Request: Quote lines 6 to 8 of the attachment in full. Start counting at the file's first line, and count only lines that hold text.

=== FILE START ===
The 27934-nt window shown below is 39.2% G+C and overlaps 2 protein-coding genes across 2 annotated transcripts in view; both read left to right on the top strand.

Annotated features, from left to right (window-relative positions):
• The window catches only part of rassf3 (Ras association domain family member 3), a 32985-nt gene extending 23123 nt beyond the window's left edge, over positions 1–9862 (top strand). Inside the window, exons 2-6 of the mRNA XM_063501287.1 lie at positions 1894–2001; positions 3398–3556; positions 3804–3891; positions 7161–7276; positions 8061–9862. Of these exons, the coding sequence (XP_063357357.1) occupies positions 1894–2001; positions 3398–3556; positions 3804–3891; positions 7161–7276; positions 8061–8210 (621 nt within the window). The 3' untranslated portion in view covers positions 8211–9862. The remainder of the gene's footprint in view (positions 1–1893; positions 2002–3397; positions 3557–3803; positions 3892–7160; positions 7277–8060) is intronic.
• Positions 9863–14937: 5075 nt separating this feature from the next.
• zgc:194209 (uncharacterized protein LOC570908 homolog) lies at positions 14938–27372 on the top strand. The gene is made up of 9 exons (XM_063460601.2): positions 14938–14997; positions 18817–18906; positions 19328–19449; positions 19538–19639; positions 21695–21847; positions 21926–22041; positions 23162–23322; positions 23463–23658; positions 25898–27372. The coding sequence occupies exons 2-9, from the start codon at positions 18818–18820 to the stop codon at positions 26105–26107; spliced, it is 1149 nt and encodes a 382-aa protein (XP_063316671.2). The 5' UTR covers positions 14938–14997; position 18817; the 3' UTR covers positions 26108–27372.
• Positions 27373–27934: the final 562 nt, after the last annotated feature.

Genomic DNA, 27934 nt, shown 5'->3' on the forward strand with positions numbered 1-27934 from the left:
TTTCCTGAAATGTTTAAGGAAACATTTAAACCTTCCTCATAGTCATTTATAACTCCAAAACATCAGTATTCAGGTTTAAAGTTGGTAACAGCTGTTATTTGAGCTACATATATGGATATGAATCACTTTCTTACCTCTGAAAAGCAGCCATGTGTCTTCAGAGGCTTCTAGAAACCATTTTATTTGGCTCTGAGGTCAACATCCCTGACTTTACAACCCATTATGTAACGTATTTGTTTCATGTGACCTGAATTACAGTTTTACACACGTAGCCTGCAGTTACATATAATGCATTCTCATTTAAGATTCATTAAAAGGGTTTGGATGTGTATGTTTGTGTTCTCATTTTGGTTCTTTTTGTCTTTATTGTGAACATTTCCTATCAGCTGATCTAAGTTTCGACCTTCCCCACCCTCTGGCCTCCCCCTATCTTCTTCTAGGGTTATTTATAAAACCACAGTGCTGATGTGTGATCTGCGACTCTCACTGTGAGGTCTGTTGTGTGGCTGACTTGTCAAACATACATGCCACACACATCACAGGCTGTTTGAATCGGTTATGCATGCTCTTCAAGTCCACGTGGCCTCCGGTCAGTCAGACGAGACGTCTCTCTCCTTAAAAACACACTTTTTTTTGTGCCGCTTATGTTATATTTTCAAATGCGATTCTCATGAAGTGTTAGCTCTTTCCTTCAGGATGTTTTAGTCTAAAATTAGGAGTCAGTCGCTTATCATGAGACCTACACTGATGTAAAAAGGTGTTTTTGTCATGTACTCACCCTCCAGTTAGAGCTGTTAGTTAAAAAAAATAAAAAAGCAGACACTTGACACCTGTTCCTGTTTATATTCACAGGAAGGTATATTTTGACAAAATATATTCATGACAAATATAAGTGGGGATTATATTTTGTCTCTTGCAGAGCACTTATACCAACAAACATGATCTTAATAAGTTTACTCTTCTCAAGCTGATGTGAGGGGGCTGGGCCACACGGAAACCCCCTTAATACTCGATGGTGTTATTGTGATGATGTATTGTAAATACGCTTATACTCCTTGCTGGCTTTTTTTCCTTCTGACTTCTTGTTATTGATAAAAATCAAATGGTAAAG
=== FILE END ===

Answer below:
• Positions 27373–27934: the final 562 nt, after the last annotated feature.

Genomic DNA, 27934 nt, shown 5'->3' on the forward strand with positions numbered 1-27934 from the left:
TTTCCTGAAATGTTTAAGGAAACATTTAAACCTTCCTCATAGTCATTTATAACTCCAAAACATCAGTATTCAGGTTTAAAGTTGGTAACAGCTGTTATTTGAGCTACATATATGGATATGAATCACTTTCTTACCTCTGAAAAGCAGCCATGTGTCTTCAGAGGCTTCTAGAAACCATTTTATTTGGCTCTGAGGTCAACATCCCTGACTTTACAACCCATTATGTAACGTATTTGTTTCATGTGACCTGAATTACAGTTTTACACACGTAGCCTGCAGTTACATATAATGCATTCTCATTTAAGATTCATTAAAAGGGTTTGGATGTGTATGTTTGTGTTCTCATTTTGGTTCTTTTTGTCTTTATTGTGAACATTTCCTATCAGCTGATCTAAGTTTCGACCTTCCCCACCCTCTGGCCTCCCCCTATCTTCTTCTAGGGTTATTTATAAAACCACAGTGCTGATGTGTGATCTGCGACTCTCACTGTGAGGTCTGTTGTGTGGCTGACTTGTCAAACATACATGCCACACACATCACAGGCTGTTTGAATCGGTTATGCATGCTCTTCAAGTCCACGTGGCCTCCGGTCAGTCAGACGAGACGTCTCTCTCCTTAAAAACACACTTTTTTTTGTGCCGCTTATGTTATATTTTCAAATGCGATTCTCATGAAGTGTTAGCTCTTTCCTTCAGGATGTTTTAGTCTAAAATTAGGAGTCAGTCGCTTATCATGAGACCTACACTGATGTAAAAAGGTGTTTTTGTCATGTACTCACCCTCCAGTTAGAGCTGTTAGTTAAAAAAAATAAAAAAGCAGACACTTGACACCTGTTCCTGTTTATATTCACAGGAAGGTATATTTTGACAAAATATATTCATGACAAATATAAGTGGGGATTATATTTTGTCTCTTGCAGAGCACTTATACCAACAAACATGATCTTAATAAGTTTACTCTTCTCAAGCTGATGTGAGGGGGCTGGGCCACACGGAAACCCCCTTAATACTCGATGGTGTTATTGTGATGATGTATTGTAAATACGCTTATACTCCTTGCTGGCTTTTTTTCCTTCTGACTTCTTGTTATTGATAAAAATCAAATGGTAAAG